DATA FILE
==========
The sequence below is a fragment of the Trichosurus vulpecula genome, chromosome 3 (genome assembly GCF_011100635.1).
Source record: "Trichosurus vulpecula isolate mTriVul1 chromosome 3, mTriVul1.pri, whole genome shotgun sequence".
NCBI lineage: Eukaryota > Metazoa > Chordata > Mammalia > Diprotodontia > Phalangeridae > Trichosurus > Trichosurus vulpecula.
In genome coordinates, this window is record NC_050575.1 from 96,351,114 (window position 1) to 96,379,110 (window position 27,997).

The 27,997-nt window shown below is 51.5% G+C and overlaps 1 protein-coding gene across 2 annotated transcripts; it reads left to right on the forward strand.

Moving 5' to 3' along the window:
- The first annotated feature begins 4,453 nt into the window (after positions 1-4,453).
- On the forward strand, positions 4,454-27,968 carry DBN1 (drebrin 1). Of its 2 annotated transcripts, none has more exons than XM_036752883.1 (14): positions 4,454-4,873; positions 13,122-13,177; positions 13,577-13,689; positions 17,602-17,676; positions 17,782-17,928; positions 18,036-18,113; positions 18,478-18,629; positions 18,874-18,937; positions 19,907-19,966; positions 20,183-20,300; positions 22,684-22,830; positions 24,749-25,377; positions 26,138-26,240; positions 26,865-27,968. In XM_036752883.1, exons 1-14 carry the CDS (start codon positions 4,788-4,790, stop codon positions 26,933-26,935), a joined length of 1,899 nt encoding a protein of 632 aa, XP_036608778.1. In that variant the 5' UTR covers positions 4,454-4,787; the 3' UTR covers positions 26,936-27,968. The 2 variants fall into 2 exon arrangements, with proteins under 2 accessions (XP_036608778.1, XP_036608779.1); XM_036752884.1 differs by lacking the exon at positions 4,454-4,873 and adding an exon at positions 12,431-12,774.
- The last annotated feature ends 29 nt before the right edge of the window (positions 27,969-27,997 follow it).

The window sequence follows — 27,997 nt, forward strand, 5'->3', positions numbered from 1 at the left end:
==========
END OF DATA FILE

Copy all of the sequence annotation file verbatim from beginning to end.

The sequence below is a fragment of the Trichosurus vulpecula genome, chromosome 3 (genome assembly GCF_011100635.1).
Source record: "Trichosurus vulpecula isolate mTriVul1 chromosome 3, mTriVul1.pri, whole genome shotgun sequence".
NCBI lineage: Eukaryota > Metazoa > Chordata > Mammalia > Diprotodontia > Phalangeridae > Trichosurus > Trichosurus vulpecula.
In genome coordinates, this window is record NC_050575.1 from 96,351,114 (window position 1) to 96,379,110 (window position 27,997).

The 27,997-nt window shown below is 51.5% G+C and overlaps 1 protein-coding gene across 2 annotated transcripts; it reads left to right on the forward strand.

Moving 5' to 3' along the window:
- The first annotated feature begins 4,453 nt into the window (after positions 1-4,453).
- On the forward strand, positions 4,454-27,968 carry DBN1 (drebrin 1). Of its 2 annotated transcripts, none has more exons than XM_036752883.1 (14): positions 4,454-4,873; positions 13,122-13,177; positions 13,577-13,689; positions 17,602-17,676; positions 17,782-17,928; positions 18,036-18,113; positions 18,478-18,629; positions 18,874-18,937; positions 19,907-19,966; positions 20,183-20,300; positions 22,684-22,830; positions 24,749-25,377; positions 26,138-26,240; positions 26,865-27,968. In XM_036752883.1, exons 1-14 carry the CDS (start codon positions 4,788-4,790, stop codon positions 26,933-26,935), a joined length of 1,899 nt encoding a protein of 632 aa, XP_036608778.1. In that variant the 5' UTR covers positions 4,454-4,787; the 3' UTR covers positions 26,936-27,968. The 2 variants fall into 2 exon arrangements, with proteins under 2 accessions (XP_036608778.1, XP_036608779.1); XM_036752884.1 differs by lacking the exon at positions 4,454-4,873 and adding an exon at positions 12,431-12,774.
- The last annotated feature ends 29 nt before the right edge of the window (positions 27,969-27,997 follow it).

The window sequence follows — 27,997 nt, forward strand, 5'->3', positions numbered from 1 at the left end: